"Despite what you have been mislead to believe, a few anonymous freepers are not the voice of science."
Nor is an 80-pound anorexic looking to sell her latest book.
Best way to get lots of angry and insulting responses on FR is to knock evolution. This should be interesting.
Uncommon Dissent. If youve never heard the term "post-Darwinian," welcome to the world of thinkers who reject evolutionary theory and its reliance on the notion of chance (i.e. "random mutation"). In this provocative volume, biologists, mathematicians and physicists as well as theologians and other intellectuals argue, as editor Dembski writes, that "the preponderance of evidence goes against Darwinism." The contributors invoke mathematics and statistics to support their theory that an "intelligent cause is necessary to explain at least some of the diversity of life." In other words, the degree of diversity and complexity in life forms implies the need for an intelligent designer. The nature and identity of this designer is not discussed by all the writers; others call this intelligence God. Supporters of intelligent design differentiate themselves from creationists, but they, too, argue that their theory should be taught in high school biology courses. Anyone interested in these debates and their implications for education will find this collection to be important reading.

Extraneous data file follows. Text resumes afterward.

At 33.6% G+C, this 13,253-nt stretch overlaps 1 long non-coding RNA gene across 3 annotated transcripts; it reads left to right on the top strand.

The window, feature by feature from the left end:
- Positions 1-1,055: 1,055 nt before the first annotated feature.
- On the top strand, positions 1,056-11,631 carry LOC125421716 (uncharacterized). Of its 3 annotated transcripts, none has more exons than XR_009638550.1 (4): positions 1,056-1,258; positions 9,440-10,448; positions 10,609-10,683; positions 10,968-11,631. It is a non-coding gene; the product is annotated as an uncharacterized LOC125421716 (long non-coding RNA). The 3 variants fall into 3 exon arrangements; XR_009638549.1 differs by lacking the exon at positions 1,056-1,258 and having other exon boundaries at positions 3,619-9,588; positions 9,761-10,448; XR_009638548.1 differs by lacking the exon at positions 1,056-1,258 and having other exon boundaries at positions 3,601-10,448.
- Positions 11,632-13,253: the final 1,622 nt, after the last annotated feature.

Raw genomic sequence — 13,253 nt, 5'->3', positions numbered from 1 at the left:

Doubts About Darwin: A History of Intelligent Design. Woodward's account shows that the problem with the template of "religion versus Darwin" is that it simply doesn't fit the ID movement, although many detractors try to insist otherwise. The founder of the movement, Phillip Johnson, was, until his recent retirement, a Professor of Law at the University of California at Berkeley. While on sabbatical in the late 1980s, he studied the scientific case for and against Darwinism and concluded that the empirical case for Darwinism was surprisingly weak. He then presented his findings at a symposium held through his law school and was further encouraged to pursue his criticism of Darwinism. As Woodward documents, the proponents of ID argue that Darwinism lacks crucial evidence, begs important questions, and often caricatures alternatives unfairly. They make their case against Darwinian evolution by pointing out flaws in the arguments and gaps in the evidence, not by citing religious texts.